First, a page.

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Minneapolis Police Chief Says Cops Shouldn't Have Walked Out Of WNBA Game

The officer's actions didn't "conform to the expectations held by the public," she said.
The Minnesota Lynx pregame player protest evidently offended four off-duty police officers working security at the game.&nbsp
The Minnesota Lynx pregame player protest evidently offended four off-duty police officers working security at the game. 

Minneapolis Police Department Chief Janeé Harteau released a statement on Tuesday afternoon in response to reports of four unidentified off-duty officers, hired as security guards, walking off the job during a Minnesota Lynx game on Saturday night after the players spoke out against racial profiling before tipoff. 

In a statement provided to The Huffington Post, Harteau wrote that she did not condone her officers’ actions, but understood why they were upset. 

She also stated that although the off-duty officers were working for the Lynx, not the police department, at the Target Center that night, she expected more dutiful and professional behavior from them:

Although these officers were working on behalf of the Lynx, when wearing a Minneapolis Police uniform I expect all officers to adhere to our core values and to honor their oath of office. Walking off the job and defaulting on their contractual obligation to provide a service to the Lynx does not conform to the expectations held by the public for the uniform these officers wear.

The officers, working as contracted security for the Lynx, left their posts after Lynx players held a pregame press conference to speak openly about racial profiling and the recent murders of Philando Castile, Alton Sterling and five Dallas police officers. The players also wore T-shirts featuring Castile and Sterling’s names and “Change Starts With Us” and “Black Lives Matter” graphics. The Dallas Police Department shield was also featured under Sterling’s name in a display of unity. Black or white, policeman or not, their message was clear: Racism and senseless killings in the United States will only subside if both civilians and law enforcement communicate clearly and amicably.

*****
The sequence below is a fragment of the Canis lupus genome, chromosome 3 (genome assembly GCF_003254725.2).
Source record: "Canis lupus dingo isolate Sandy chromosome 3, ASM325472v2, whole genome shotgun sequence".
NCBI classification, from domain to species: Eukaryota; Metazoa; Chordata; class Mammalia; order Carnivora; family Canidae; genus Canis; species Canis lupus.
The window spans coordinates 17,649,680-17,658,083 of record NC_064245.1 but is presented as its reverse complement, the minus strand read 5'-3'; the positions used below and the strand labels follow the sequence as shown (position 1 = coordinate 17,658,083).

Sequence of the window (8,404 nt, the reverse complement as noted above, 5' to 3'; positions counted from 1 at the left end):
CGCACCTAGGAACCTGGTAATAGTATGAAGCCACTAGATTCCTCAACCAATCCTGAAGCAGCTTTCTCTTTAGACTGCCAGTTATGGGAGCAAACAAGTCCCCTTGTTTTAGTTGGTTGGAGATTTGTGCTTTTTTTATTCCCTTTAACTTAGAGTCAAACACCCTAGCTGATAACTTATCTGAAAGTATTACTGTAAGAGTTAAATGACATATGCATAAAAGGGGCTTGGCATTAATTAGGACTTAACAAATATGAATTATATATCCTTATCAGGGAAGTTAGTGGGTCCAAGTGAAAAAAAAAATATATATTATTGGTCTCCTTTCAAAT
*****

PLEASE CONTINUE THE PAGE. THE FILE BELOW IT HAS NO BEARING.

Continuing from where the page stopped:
“This is a human issue and we need to speak up for change, together,” Lynx forward Maya Moore said at the pregame presser. 

Lynx players delivered a powerful message on Saturday. 
Lynx players delivered a powerful message on Saturday. 

Dr. Louis Porter II, the executive director of the Council for Minnesotans of African Heritage, echoed Moore’s remarks over the phone with HuffPost.

I commend the Lynx for speaking out and taking a stand. It’s really a time for us as a community to come together and address this,” he said.

More critically, however, Porter was dismayed at the officers’ divisive actions, especially because the players’ shirts paid tribute to Dallas’ police officers. 

“Walking out of the game was not helpful and did not advance the discussion. It was counterproductive,” he concluded. 

Harteau’s and Porter’s stances on the matter sharply contrast with that of the Police Officers Federation of Minneapolis. Lt. Bob Kroll, the union’s president, who in June called Black Lives Matter “a terrorist organization,” commended the officers for walking out. 

If [players] are going to keep their stance, all officers may refuse to work there,” he said to the Minneapolis Star-Tribune in a report published on Tuesday.  

Going even further, Kroll disparaged the WNBA franchise, saying, “They only have four officers working the event, because the Lynx have such a pathetic draw.” 

Reached by email on Tuesday, a spokesman for the Minneapolis Police Department was unable to comment on any potential discipline for the officers or Kroll’s suggestion that all officers may stop working at the Target Center. The Police Officers Federation of Minneapolis did not immediately return a request for comment from Lt. Kroll. 

Chief Harteau’s full statement can be read below:

While I do not condone the actions of the officers, I realize how every member of law enforcement throughout this country, including myself, is feeling right now. Everyone is hurting and we all need to find a way to come together. I am proud of our profession and the service our officers provide on a daily basis.  Accountability is a must but police officers also deserve and need public support.

Although these officers were working on behalf of the Lynx, when wearing a Minneapolis Police uniform I expect all officers to adhere to our core values and to honor their oath of office.  Walking off the job and defaulting on their contractual obligation to provide a service to the Lynx does not conform to the expectations held by the public for the uniform these officers wear.

The MPD is a progressive Department leading the way on many 21st Century Policing initiatives such as equipping our officers with a community support team and body worn cameras. We have also provided all of our officers with fair and impartial policing training, procedural justice training, and de-escalation and crisis intervention training.

I believe every cop wants what every American wants: a safe place to live.  We are all in this together, and in the days and weeks ahead, I’m hopeful that common goal will guide the work that leads us to a better place. 

Watch the entire Minnesota Lynx press conference above.

HuffPost

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